The Reifra Energiya Buran Model Kit

This kit is manufactured and distributed by the German company Reifra Kunststofftechnik and I purchased it directly from them (via a well-known e-commerce platform). It comes in a plain cardboard box with some beautiful artwork on the lid. The scale is 1:288, the assembled model is about 25cm tall. I suspect that this kit was originally constructed in the GDR (German Democratic Republic). It is different from the typical western kits, but in a good way.

The mold comes in two colors which give the model a nice look even if you do not paint it. The individual molds are contained in good-quality zip-lock bags instead of the usual wrapping, which is nice, because you can reuse them. The precision of the parts is excellent and they feel very solid. The plastic is a bit softer than most kits, which is neither good nor bad, you just have to be a bit more careful when cutting and filing.

The lid of the box says "not a toy", but I think the model would make a rather decent toy. The landing gear is retractable and the finished model is quite solid and heavy. That being said, with a half-decent paint job it also looks very impressive on a display stand, as you can see on the photo page.

The decals are of decent quality. They detach easily from the paper, can be adjusted without any trouble, and look great once applied. The text on the decals reads "Energiya" (ЭНЕРГИЯ), "SSSR" (СССР), and "Buran" (БУРАН). No, I do not speak Russian, I just happen to know a little bit of Cyrillic.

There are also some little USSR flags, outlines for the cockpit windows (I used transparent paint instead) and openings of the OMS (which I did not use, because I think the model looks better without them).

The instructions are the weak spot of the kit in my opinion. There are lots of photos but very few diagrams, and I sometimes had a hard time figuring out some small details. Then, there were some points where I wished I could go back and approach the assembly differently. If you plan to build this kit, make sure to read the instructions completely and carefully before beginning.

Also note that the kit looks deceptively simple, but I would not recommend it to a beginner. Here are a few hints that may save you some headache:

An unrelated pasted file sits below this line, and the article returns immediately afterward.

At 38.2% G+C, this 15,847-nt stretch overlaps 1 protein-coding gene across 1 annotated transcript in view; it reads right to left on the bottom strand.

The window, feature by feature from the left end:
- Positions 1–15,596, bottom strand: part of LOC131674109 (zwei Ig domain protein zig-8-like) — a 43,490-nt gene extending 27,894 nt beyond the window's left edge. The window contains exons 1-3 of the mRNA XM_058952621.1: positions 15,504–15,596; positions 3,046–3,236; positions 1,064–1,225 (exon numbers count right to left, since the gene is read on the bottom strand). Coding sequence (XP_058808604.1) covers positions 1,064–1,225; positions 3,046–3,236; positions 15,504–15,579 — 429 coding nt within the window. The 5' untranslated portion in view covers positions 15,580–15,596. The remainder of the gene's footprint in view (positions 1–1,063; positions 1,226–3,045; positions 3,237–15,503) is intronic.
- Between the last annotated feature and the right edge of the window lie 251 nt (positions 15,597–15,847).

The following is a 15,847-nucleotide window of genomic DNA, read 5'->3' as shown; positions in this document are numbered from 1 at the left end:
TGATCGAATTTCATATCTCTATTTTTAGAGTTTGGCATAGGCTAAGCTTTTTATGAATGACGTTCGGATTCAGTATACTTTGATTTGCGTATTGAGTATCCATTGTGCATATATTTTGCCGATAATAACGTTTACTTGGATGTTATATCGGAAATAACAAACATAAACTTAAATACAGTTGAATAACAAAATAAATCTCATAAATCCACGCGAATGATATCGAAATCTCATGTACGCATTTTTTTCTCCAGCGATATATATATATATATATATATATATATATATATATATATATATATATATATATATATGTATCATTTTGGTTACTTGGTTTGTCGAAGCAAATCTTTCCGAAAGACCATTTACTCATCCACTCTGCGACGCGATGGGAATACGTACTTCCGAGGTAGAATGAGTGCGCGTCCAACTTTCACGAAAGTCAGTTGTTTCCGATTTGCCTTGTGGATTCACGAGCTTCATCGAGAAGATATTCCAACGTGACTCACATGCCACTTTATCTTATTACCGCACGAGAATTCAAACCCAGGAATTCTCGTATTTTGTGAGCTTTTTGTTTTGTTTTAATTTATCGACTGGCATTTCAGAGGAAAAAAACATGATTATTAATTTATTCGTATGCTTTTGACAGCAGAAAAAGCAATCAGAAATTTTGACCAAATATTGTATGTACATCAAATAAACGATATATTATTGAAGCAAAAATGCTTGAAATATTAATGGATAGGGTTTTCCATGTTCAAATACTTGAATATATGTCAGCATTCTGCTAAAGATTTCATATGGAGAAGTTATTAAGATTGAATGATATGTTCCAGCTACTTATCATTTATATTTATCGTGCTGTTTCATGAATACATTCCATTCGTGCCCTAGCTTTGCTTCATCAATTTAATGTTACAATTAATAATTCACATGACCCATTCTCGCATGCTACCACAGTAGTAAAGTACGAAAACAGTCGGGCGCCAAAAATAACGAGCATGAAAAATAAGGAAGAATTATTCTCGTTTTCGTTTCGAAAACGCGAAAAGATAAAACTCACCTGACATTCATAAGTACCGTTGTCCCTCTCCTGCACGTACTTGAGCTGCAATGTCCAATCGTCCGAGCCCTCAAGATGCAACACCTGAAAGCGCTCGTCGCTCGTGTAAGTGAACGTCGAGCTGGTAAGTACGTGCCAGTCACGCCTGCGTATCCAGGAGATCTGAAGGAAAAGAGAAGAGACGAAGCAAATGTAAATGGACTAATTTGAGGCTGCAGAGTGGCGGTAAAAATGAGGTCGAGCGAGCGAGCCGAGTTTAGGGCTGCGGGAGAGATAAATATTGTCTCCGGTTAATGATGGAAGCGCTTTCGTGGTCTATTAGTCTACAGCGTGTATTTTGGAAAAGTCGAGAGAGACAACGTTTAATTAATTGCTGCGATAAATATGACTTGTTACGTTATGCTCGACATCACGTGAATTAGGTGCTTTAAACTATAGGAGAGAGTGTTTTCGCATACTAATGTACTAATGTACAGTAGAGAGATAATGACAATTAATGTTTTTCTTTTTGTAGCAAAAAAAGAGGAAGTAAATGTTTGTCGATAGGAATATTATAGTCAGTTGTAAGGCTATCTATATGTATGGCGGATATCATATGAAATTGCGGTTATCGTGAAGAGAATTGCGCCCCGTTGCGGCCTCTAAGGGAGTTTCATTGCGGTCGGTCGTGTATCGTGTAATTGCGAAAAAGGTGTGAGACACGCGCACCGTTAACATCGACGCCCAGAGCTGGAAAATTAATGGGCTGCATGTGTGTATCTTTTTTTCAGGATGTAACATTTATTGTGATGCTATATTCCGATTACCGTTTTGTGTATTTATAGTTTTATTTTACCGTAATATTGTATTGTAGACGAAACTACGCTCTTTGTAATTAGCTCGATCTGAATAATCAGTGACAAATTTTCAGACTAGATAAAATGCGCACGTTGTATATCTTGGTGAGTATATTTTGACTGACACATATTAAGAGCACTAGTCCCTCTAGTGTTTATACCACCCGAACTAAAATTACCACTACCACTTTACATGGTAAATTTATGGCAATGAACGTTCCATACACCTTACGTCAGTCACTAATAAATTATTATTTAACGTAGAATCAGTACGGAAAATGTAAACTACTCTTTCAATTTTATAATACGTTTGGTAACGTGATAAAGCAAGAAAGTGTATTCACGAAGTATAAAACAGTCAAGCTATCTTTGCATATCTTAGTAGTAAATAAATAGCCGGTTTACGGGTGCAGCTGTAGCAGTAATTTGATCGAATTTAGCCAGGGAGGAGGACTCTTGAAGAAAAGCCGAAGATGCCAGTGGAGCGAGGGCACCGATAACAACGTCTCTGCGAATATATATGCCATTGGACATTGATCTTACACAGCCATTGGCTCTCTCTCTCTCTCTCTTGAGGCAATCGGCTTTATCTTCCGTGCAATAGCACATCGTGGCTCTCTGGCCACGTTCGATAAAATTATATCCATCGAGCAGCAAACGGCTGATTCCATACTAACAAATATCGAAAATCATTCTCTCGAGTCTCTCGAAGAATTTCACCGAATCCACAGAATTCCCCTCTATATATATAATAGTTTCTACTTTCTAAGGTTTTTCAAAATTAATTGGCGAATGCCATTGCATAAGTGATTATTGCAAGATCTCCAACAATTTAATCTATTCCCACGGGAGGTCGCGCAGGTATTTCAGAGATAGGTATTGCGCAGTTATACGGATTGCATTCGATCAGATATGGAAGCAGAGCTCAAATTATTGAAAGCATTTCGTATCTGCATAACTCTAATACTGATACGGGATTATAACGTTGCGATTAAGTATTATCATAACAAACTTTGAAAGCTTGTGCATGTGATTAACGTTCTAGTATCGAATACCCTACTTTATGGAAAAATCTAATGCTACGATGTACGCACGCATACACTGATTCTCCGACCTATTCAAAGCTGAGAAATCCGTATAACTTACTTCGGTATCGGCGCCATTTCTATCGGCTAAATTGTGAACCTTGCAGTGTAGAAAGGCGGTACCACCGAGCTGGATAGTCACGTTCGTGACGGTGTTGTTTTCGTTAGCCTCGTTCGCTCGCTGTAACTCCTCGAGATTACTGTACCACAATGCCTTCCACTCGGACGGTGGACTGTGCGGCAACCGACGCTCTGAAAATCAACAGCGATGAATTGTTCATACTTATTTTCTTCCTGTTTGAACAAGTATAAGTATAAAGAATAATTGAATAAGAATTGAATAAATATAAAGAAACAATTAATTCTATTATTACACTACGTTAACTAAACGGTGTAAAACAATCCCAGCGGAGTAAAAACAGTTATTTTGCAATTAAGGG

• Attach the OMS (thrusters) and its heat shield when gluing together the sides of the Buran body and not later (as shown in the instructions).
  • Fix the covers of the front wheel with masking tape while gluing the body to the wings. Make sure not to accidentally apply glue to the rear wheels.
  • When closing the gaps between the body and the wings with body putty, again be careful not to cement the rear wheels in place.

Here is a picture of the left half of the Buran fuselage. There are very few glue points on the parts, but a lot of internal structure that is used to hold things together, which lends a solid feeling to the finished model. On some parts, no specific points are marked for applying glue. For example, attaching the boosters to the main vehicle requires some visual judgement. Personally I experience this lack of guidance as refreshing, but your mileage may vary.

For the finish I used glossy black, glossy cream white, semi-gloss dark gray, transparent glossy dark blue, and a self-mixed glossy light gray that I used in the Orion sci-fi model. Normally I would use matte black for the underside of the shuttle, but in this case I enjoyed the glossy look too much.

The transparent blue is the color that I often use to tint windows and canopies. The kit has no transparent windows, so I used transparent blue instead, which gives a pretty good illusion of transparency when applied to white plastic.

This is the launch platform. The instructions say that you should place the exhaust nozzles of the boosters in such a way that they match the holes in the platform, but I preferred it the other way around. I attached the nozzles first and then used a milling drill to make room in the platform.

See the photo page for more pictures.

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